Stray Dogs

by Sarah Howe

Thou art a beaten dog beneath the hail
– Pound, Canto LXXXI

To think again of Pound, bared to the sky at Pisa.
The traitor’s cage they built for him specially. 6 x 6 ft
of airstrip mesh & dust. Wire diamonds running
even underfoot. Day 25, the DTC doctors transfer him
to a medical tent (A swollen magpie in the fitful sun)
fearing the first signs of a breakdown. Three weeks i’
this here sun goan change a man, thinks Mr Edwards
(he with the face of the Baluba mask) as he flips over
a packing crate, hang reg’lations, to fashion the traitor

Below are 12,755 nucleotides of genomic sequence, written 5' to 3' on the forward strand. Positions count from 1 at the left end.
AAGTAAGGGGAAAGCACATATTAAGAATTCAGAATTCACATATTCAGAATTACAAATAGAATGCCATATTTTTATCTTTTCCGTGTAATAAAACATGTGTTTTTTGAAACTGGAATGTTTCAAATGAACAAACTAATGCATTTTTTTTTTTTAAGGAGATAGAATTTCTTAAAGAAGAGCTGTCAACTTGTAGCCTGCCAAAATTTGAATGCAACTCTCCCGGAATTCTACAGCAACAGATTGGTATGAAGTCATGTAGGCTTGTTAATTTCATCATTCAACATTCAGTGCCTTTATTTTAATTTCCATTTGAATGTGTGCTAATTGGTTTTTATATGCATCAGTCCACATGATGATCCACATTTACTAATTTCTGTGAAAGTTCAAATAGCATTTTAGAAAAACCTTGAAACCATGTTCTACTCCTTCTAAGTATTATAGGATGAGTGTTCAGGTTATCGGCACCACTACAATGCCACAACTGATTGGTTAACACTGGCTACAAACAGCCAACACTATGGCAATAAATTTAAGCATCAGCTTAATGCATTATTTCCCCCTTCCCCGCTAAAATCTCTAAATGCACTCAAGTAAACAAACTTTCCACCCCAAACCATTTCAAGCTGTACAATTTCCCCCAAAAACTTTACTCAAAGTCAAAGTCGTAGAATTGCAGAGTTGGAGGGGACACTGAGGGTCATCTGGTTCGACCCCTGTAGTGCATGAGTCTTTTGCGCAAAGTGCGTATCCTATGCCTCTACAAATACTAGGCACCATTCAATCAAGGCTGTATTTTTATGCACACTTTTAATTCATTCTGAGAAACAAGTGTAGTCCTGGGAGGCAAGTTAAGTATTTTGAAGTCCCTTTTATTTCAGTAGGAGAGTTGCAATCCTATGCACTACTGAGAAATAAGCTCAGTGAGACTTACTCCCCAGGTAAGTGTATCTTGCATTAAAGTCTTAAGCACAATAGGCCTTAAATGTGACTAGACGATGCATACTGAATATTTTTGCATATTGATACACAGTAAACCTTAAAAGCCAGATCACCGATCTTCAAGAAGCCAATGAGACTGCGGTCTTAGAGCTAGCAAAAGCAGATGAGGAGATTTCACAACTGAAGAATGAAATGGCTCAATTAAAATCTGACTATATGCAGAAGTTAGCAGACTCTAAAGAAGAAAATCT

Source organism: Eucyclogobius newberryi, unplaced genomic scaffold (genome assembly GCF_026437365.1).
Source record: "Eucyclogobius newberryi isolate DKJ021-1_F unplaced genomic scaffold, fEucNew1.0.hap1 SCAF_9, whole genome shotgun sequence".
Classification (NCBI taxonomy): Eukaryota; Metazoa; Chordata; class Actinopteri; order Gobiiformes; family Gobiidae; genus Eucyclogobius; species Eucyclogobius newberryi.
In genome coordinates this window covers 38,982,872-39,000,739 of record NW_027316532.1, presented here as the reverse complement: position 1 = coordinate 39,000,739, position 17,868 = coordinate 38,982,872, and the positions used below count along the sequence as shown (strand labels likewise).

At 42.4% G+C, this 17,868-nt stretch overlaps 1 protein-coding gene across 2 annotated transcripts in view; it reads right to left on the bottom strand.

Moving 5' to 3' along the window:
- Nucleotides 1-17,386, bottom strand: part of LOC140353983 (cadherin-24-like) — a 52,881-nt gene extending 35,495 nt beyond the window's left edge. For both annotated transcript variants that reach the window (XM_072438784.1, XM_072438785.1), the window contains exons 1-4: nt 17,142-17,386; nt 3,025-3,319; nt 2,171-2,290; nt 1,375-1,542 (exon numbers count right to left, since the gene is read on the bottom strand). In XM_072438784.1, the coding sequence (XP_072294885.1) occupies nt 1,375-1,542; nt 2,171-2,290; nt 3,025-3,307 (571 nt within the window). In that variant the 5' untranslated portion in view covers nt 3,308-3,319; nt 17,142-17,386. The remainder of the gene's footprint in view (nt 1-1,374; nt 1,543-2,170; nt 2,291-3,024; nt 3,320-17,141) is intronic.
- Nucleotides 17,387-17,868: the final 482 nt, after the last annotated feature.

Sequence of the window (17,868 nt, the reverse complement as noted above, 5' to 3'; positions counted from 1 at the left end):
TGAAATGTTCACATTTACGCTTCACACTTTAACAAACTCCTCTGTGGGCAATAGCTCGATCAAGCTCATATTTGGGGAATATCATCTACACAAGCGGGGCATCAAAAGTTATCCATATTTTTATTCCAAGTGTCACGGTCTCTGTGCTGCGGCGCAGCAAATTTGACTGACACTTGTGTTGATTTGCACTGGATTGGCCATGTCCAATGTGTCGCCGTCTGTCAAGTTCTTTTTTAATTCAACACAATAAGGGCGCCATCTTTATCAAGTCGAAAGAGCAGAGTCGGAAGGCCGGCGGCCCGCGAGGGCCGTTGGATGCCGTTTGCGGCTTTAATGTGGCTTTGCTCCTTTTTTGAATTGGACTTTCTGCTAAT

a writing table. Squat at his crate-cum-desk, Pound
spreads flat the worn-out covers of his dog-eared
Confucius: he’d slipped it in his slacks’ side pocket
that day at the house, a rifle butt pounding the door.
As he flicks through the Analects, his hand starts to
tremble. He pushes it hard into his temple. Takes up
the donated pencil stub: Pull down thy vanity. Near
illegible. Scrawling on squares of shiny latrine roll
now lodged in a library’s vaults. Later he gets hold
of a G.I. pad, ruled lines turned ninety-degrees
like bars. No longer blithely ranting on Rothschilds
as in his radiodays (Whether they are born Jews
or have taken to Jewry). Circe’s sty. Glorious cant.
Our captive flutters again to the much-thumbed page
where, having lost his disciples at the city’s east gate,
Kung takes with equanimity the stranger’s slur:
“Look at this man here, he has a face like a lost dog!”
“Yes,” smiles Kung Fu-tzu, “yes, that’s quite correct.”